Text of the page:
In general, the sequences of steps in the present methods require physical manipulation of physical quantities. These quantities take the form of optical, electrical or magnetic signals capable of being stored, transferred, combined, compared or otherwise manipulated. Those of ordinary skill in the art conveniently refer to these signals as “bits”, “values”, “elements”, “symbols”, “characters”, “images”, “terms”, “numbers”, or the like. It should be recognized that these and similar terms are to be associated with the appropriate physical quantities and are merely convenient labels applied to these quantities.
With respect to the software described herein, those of ordinary skill in the art will recognize that there exist a variety of platforms and languages for creating software for performing the methods outlined herein. Those of ordinary skill in the art also recognize that the choice of the exact platform and language is often dictated by the specifics of the actual system constructed, such that what may work for one type of system may not be efficient on another system. It should also be understood that the methods described herein are not limited to being executed as software on a computer or DSP (Digital Signal Processor), but may also be implemented in a hardware processor. For example, the methods may be implemented with HDL (Hardware Design Language) in an ASIC.
An operator may aim a hand-held indicia reader 112 at a target containing an IBI, dataform, text, or other data to be collected and actuate a button or trigger 115 on the indicia reader to control full or partial operation of the reader, such as to activate scanning of an IBI. An IBI or dataform may be an originally machine generated symbology that is also machine readable, such as a 1-D barcode, a 2-D barcode, a 1-D stacked barcode, a logo, glyphs, color-codes, and the like.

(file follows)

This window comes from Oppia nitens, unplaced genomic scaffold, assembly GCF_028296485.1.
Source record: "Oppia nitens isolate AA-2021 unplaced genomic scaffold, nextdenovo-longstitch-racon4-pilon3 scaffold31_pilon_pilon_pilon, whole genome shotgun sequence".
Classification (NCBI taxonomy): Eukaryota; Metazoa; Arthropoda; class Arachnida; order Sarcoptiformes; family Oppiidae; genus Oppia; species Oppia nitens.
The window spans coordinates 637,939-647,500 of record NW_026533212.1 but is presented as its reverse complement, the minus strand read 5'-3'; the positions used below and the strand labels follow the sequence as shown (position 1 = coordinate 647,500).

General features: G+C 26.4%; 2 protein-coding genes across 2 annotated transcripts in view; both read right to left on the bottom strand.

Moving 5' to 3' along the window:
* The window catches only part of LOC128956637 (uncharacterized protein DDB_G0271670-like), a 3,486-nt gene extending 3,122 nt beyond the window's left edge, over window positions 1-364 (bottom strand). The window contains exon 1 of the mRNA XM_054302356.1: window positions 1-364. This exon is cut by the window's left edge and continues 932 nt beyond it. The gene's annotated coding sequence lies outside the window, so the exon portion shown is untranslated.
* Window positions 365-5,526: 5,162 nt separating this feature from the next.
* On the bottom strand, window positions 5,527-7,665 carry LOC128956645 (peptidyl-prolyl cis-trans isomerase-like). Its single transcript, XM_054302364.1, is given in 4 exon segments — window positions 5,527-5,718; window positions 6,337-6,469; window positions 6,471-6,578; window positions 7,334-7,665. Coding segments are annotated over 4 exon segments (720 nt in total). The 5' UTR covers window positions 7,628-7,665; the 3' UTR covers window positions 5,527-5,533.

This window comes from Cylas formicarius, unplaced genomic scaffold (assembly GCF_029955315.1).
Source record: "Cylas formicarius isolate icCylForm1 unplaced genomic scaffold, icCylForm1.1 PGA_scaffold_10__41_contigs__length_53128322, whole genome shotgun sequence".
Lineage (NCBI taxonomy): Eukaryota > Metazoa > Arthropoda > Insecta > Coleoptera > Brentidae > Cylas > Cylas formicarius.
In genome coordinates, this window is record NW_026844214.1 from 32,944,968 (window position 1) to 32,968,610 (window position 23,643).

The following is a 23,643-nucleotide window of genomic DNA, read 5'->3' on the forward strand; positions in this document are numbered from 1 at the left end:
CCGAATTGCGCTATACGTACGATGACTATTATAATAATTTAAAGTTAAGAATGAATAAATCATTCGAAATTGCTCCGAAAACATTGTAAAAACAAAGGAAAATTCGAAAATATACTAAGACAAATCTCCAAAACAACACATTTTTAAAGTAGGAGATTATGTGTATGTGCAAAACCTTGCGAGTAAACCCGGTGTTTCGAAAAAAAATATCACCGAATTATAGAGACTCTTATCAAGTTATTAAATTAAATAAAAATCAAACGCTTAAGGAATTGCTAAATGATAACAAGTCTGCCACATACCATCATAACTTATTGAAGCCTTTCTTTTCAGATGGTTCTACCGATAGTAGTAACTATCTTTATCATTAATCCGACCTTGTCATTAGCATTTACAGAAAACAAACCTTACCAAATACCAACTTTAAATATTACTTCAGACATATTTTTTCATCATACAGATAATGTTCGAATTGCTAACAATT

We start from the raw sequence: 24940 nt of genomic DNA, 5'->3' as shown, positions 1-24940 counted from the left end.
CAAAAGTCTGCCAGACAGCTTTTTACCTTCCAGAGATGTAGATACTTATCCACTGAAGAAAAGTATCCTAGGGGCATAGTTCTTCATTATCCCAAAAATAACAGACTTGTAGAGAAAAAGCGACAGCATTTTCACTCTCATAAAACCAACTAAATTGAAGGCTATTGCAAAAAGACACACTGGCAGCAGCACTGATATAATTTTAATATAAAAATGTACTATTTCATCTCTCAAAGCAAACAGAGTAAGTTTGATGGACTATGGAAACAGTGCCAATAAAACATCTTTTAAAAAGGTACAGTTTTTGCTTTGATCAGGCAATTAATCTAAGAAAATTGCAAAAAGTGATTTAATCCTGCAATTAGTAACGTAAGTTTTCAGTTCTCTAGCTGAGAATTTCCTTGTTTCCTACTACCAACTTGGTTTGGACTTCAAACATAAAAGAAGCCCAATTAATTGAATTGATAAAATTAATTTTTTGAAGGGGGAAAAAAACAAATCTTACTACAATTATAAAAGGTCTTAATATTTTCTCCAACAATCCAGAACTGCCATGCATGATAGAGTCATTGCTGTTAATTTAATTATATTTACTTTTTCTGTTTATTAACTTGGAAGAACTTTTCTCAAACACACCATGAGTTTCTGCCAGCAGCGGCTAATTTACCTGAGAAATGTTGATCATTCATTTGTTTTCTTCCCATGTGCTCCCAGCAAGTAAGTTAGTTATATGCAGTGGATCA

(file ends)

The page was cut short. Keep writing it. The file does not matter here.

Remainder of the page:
An exemplary indicia reader 112 may be a mobile device, such as a hand held scanner, a portable data terminal (PDT), personal digital assistant (PDA), mobile phone, etc. A Portable Data Terminal, or PDT, is typically an electronic device that is used to enter or retrieve data via wireless transmission (WLAN or WWAN) and may also serve as an indicia reader used in stores, warehouse, hospital, or in the field to access a database from a remote location. Personal Digital Assistants (PDAs) are handheld devices typically used as a personal organizer, and may have many uses such as calculating, use as a clock and calendar, playing computer games, accessing the Internet, sending and receiving E-mails, use as a radio or stereo, video recording, recording notes, use as an address book, and use as a spreadsheet. An exemplary indicia reader may have a display 116. An exemplary indicia reader 112 may have a number of subsystems provided within a housing 117 configured to be hand held. For example, the reader may have a handle portion 111.